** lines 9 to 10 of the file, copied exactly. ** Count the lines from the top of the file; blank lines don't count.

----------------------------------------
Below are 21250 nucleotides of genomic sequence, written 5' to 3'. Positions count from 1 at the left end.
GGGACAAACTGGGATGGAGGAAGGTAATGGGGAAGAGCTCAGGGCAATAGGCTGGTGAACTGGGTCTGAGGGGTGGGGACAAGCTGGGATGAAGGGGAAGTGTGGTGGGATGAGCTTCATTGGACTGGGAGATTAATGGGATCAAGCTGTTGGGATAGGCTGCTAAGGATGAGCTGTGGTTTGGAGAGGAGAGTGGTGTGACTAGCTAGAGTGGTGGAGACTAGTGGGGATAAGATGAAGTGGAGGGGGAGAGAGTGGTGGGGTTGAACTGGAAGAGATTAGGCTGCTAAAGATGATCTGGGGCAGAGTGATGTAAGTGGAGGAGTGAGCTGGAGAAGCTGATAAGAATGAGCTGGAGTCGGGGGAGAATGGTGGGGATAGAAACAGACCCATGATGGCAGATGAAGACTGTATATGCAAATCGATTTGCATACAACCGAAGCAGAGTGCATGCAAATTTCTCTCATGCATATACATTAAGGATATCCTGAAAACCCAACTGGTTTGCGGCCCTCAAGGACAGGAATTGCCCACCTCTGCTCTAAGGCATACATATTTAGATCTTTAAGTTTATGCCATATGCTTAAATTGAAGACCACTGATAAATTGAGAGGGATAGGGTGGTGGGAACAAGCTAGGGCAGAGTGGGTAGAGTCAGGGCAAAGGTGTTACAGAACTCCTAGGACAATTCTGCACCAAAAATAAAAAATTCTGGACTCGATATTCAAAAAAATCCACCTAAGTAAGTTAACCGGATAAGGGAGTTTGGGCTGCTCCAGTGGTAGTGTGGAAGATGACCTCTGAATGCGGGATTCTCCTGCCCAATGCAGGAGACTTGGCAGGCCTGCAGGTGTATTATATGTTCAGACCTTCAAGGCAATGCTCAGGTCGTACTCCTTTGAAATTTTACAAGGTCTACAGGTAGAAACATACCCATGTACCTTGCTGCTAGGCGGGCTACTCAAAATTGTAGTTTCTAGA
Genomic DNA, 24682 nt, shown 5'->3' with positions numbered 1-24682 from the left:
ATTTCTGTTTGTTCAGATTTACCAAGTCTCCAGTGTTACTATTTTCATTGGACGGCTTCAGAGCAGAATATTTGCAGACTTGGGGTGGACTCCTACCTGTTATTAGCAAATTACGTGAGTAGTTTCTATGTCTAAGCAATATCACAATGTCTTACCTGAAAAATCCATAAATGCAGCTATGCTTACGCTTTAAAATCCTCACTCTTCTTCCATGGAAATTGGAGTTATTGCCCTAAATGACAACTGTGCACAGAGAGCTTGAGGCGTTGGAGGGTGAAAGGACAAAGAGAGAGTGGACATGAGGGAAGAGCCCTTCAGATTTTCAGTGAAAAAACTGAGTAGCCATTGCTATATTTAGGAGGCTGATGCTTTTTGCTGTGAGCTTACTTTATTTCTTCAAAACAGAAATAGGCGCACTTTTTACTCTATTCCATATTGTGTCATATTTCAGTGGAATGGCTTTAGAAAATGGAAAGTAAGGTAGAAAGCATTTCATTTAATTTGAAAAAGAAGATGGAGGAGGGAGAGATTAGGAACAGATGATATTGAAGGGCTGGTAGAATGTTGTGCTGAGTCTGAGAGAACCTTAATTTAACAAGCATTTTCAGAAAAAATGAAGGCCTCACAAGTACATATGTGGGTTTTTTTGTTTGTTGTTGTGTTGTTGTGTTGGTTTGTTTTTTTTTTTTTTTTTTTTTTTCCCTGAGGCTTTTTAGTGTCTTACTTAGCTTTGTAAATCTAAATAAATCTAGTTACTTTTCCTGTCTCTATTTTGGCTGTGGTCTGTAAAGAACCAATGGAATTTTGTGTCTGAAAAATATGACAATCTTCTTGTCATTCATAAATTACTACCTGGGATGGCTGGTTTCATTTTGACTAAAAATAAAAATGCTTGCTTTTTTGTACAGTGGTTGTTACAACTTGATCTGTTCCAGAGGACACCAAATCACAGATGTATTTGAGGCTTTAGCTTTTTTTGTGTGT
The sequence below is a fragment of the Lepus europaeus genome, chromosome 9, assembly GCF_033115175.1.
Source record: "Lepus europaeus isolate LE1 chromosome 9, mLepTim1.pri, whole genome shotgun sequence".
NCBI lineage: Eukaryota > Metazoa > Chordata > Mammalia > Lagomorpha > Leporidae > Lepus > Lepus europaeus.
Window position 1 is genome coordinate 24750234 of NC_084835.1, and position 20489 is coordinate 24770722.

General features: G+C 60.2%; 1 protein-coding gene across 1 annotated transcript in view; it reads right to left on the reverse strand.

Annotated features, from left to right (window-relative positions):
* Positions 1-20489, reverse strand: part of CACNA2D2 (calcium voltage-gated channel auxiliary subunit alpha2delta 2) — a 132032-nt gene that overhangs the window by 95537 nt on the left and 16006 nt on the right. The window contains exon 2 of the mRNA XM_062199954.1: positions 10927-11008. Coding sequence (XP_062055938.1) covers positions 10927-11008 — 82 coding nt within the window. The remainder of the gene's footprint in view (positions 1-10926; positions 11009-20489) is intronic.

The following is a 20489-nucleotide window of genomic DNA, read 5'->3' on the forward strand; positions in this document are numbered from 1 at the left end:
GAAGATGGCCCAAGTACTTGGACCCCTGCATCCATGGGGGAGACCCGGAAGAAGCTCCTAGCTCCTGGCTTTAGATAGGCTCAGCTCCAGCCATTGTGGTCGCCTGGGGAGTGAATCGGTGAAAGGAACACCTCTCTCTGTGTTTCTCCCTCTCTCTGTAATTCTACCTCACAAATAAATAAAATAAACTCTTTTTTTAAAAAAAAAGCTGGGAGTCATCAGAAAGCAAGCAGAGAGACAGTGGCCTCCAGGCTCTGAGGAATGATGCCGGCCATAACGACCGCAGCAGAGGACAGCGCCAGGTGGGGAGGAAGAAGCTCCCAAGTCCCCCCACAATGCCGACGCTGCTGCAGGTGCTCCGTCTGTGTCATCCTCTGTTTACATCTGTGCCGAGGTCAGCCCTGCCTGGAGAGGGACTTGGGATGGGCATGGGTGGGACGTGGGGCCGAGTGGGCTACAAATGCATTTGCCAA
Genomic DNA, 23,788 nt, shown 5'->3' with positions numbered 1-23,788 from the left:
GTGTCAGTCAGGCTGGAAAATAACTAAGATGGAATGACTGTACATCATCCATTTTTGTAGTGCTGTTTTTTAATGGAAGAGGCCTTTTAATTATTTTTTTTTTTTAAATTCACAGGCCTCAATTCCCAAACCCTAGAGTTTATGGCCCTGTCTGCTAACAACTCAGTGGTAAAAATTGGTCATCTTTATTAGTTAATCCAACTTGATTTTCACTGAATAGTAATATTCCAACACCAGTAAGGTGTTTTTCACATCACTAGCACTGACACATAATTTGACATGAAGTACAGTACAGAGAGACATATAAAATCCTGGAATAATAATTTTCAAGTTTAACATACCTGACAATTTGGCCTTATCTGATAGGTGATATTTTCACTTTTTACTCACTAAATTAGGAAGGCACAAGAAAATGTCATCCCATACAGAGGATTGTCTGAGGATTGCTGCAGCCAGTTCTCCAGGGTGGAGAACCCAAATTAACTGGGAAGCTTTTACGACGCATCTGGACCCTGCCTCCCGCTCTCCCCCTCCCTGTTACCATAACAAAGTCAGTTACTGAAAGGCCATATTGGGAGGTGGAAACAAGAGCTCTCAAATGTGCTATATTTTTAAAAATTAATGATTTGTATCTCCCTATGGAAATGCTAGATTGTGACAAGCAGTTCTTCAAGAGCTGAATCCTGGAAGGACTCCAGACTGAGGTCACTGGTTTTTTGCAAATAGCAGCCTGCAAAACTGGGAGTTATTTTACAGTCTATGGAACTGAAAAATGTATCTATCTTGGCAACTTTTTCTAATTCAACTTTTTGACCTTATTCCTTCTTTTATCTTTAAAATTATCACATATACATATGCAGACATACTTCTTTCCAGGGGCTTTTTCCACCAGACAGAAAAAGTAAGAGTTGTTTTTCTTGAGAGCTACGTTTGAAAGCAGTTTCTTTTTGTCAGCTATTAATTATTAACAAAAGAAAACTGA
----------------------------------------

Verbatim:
General features: G+C 60.2%; 1 protein-coding gene across 1 annotated transcript in view; it reads right to left on the reverse strand.

Annotated features, from left to right (window-relative positions):